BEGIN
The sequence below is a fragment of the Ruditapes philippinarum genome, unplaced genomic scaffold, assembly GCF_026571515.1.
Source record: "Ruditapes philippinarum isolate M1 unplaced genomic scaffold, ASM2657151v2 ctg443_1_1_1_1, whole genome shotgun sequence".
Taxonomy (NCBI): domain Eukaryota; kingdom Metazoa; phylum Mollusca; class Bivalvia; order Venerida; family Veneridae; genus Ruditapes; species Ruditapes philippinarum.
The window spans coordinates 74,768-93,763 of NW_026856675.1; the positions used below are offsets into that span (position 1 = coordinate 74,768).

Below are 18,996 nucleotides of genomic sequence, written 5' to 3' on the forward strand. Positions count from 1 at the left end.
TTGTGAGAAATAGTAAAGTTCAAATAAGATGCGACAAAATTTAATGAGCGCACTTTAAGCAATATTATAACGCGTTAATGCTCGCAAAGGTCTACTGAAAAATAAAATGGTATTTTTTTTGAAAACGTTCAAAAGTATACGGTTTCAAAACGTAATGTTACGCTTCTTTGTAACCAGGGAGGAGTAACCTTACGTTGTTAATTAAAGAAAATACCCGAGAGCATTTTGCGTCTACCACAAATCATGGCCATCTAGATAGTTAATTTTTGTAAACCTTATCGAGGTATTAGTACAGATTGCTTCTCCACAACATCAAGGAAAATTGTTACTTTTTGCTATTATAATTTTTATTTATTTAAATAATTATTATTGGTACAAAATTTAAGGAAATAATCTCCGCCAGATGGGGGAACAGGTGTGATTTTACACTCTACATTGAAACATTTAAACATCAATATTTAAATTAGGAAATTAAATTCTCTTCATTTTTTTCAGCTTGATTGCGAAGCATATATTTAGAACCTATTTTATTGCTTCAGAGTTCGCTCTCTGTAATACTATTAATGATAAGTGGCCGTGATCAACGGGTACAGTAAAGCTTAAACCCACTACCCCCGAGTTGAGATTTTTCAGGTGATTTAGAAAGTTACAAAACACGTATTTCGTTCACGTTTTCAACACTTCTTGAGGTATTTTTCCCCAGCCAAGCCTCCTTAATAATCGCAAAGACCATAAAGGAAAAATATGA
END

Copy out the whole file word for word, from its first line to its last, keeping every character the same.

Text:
The sequence below is a fragment of the Ruditapes philippinarum genome, unplaced genomic scaffold, assembly GCF_026571515.1.
Source record: "Ruditapes philippinarum isolate M1 unplaced genomic scaffold, ASM2657151v2 ctg443_1_1_1_1, whole genome shotgun sequence".
Taxonomy (NCBI): domain Eukaryota; kingdom Metazoa; phylum Mollusca; class Bivalvia; order Venerida; family Veneridae; genus Ruditapes; species Ruditapes philippinarum.
The window spans coordinates 74,768-93,763 of NW_026856675.1; the positions used below are offsets into that span (position 1 = coordinate 74,768).

Below are 18,996 nucleotides of genomic sequence, written 5' to 3' on the forward strand. Positions count from 1 at the left end.
TTGTGAGAAATAGTAAAGTTCAAATAAGATGCGACAAAATTTAATGAGCGCACTTTAAGCAATATTATAACGCGTTAATGCTCGCAAAGGTCTACTGAAAAATAAAATGGTATTTTTTTTGAAAACGTTCAAAAGTATACGGTTTCAAAACGTAATGTTACGCTTCTTTGTAACCAGGGAGGAGTAACCTTACGTTGTTAATTAAAGAAAATACCCGAGAGCATTTTGCGTCTACCACAAATCATGGCCATCTAGATAGTTAATTTTTGTAAACCTTATCGAGGTATTAGTACAGATTGCTTCTCCACAACATCAAGGAAAATTGTTACTTTTTGCTATTATAATTTTTATTTATTTAAATAATTATTATTGGTACAAAATTTAAGGAAATAATCTCCGCCAGATGGGGGAACAGGTGTGATTTTACACTCTACATTGAAACATTTAAACATCAATATTTAAATTAGGAAATTAAATTCTCTTCATTTTTTTCAGCTTGATTGCGAAGCATATATTTAGAACCTATTTTATTGCTTCAGAGTTCGCTCTCTGTAATACTATTAATGATAAGTGGCCGTGATCAACGGGTACAGTAAAGCTTAAACCCACTACCCCCGAGTTGAGATTTTTCAGGTGATTTAGAAAGTTACAAAACACGTATTTCGTTCACGTTTTCAACACTTCTTGAGGTATTTTTCCCCAGCCAAGCCTCCTTAATAATCGCAAAGACCATAAAGGAAAAATATGA